Danish shipping group A.P. Moller-Maersk says it will send a cargo vessel through the Russian Arctic for the first time as a result of reduced amounts of sea ice.

The new ice class container vessel, Venta Maersk, is set to sail on a trial journey in the Arctic route in September.

“I think it is important to underline that this is a one-off trial designed to explore an unknown route for container shipping and to collect scientific data — and not the launch of a new product,” von Spalding said in an email reported by the Associated Press.

(Click to enlarge.) The Venta Maersk is slated to set sail September 1 with a cargo of frozen fish.(Click to enlarge.) The Venta Maersk is slated to set sail September 1 with a cargo of frozen fish.The Northern Sea Route could be a shorter route for journeys from East Asia to Europe than the Northwest Passage over Canada because it could be free of ice sooner due to climate change.

Experts quoted by the AP say it could reduce the most commonly used East Asia-Europe route via the Suez Canal from 21,000 kilometers (13,000 miles) to 12,800 kilometers (8,000 miles), cutting transit time by 10 to 15 days.

The ship will leave Russia’s Pacific port city of Vladivostok around September 1 with a cargo of frozen fish and sail to St. Petersburg where it is expected to arrive by the end of the month.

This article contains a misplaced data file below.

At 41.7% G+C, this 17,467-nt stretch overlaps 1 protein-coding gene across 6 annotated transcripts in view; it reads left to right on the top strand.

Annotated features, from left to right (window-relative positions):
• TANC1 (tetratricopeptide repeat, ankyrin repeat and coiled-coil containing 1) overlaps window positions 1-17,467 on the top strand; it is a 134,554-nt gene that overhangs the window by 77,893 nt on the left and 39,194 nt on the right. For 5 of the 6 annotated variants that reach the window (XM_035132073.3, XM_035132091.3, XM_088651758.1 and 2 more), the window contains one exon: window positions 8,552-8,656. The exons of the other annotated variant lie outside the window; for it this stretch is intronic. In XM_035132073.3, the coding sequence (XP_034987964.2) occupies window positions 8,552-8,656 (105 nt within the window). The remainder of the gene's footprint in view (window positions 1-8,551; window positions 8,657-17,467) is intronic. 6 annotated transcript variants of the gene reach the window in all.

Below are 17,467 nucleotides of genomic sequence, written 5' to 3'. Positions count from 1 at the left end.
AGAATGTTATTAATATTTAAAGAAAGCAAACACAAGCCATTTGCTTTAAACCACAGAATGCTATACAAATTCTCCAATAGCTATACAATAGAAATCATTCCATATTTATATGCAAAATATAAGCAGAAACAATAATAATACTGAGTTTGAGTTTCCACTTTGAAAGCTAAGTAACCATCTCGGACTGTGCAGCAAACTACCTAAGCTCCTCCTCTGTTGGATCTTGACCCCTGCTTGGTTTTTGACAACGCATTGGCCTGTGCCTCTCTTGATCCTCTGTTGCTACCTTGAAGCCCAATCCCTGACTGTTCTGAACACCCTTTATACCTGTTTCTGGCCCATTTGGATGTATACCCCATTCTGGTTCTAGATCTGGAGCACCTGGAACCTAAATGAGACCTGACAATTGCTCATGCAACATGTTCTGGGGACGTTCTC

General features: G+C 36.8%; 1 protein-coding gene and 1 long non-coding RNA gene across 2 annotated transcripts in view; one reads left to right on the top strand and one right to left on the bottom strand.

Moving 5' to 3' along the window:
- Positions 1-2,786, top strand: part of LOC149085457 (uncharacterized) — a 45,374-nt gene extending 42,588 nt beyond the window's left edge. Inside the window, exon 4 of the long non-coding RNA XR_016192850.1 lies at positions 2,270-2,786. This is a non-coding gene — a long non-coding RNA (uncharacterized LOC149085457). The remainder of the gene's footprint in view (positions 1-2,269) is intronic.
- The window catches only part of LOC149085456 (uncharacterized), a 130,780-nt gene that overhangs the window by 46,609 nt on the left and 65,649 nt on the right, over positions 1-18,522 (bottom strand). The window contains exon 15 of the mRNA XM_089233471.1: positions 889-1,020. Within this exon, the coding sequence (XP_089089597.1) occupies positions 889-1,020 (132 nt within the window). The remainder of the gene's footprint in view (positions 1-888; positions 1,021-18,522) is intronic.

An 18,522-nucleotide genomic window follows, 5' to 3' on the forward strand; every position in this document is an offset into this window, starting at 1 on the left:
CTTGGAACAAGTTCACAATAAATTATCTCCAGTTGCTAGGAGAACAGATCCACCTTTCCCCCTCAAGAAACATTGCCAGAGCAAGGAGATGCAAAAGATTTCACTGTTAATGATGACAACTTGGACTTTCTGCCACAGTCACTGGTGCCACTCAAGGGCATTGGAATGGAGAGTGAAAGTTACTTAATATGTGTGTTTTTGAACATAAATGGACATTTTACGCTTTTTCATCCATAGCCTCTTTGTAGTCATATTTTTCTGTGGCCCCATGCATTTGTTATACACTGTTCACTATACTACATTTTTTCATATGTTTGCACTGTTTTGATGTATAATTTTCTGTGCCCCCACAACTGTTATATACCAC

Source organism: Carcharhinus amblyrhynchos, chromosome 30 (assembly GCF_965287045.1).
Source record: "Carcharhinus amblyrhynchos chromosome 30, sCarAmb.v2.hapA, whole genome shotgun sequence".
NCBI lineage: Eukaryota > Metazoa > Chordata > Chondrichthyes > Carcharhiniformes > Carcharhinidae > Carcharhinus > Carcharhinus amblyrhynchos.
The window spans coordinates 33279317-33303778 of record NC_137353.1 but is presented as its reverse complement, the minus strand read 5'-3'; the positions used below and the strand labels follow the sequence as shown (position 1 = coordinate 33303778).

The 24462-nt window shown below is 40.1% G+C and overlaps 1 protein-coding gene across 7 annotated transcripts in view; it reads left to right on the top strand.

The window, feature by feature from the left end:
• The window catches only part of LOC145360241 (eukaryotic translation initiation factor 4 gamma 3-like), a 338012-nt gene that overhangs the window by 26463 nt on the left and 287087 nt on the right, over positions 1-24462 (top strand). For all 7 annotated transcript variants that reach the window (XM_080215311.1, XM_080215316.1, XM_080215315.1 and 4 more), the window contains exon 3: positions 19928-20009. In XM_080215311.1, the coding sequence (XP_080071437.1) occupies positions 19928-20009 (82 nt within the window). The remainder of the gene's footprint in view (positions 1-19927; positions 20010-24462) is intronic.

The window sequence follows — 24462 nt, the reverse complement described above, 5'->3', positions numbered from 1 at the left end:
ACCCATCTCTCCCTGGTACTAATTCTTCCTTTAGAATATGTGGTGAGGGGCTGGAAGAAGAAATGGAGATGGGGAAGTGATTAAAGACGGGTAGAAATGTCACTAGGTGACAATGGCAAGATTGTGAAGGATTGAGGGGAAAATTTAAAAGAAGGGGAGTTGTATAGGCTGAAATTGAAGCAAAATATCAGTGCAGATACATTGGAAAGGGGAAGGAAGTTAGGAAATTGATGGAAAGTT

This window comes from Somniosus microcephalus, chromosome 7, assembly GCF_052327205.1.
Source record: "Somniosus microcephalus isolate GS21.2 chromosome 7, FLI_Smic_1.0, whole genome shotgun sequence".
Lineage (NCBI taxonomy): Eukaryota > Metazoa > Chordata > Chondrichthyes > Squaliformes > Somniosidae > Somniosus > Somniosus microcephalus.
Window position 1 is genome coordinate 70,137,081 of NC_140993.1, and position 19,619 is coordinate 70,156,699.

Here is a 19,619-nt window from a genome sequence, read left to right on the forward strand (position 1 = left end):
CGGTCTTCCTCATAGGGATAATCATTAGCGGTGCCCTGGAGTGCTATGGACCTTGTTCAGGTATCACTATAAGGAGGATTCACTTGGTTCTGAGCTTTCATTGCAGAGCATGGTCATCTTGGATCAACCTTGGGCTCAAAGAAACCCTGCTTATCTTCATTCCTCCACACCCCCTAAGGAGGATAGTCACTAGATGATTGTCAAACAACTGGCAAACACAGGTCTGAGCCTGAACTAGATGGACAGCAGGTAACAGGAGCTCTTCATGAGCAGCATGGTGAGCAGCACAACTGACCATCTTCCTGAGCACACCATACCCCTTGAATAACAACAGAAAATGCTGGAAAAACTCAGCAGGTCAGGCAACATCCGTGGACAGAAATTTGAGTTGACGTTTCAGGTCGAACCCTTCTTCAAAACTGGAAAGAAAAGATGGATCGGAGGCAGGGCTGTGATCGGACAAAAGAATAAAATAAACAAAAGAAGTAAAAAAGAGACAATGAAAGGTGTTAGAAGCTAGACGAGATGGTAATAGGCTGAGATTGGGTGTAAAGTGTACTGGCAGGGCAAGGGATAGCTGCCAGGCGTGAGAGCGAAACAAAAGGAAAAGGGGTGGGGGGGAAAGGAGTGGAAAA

Ice breaker assistance will be available, the shipping company said.

Earlier Transit Attempt

In August 1969, the SS Manhattan became the first commercial ship to cross the Northwest Passage, which lies between Canada and the North Pole. Registered in the United States at the time, the ship was the largest U.S. merchant vessel as well as the biggest icebreaker.

Manhattan's route transited the passage from east to west via the Baffin Sea and Viscount Melville Sound. Heavy sea ice blocked the way through M'Clure Strait, so a more southerly route through Prince of Wales Strait and south of Banks Island was used. A single, token barrel of crude oil was loaded at Prudhoe Bay and then the ship went back.

The voyage prompted discussions in Canada about that country's sovereignty in the Arctic. The debate was rekindled as recent multi-year decreases in sea ice make ship transits likely in the future. A lingering question is whether the passage can be considered an international strait or not.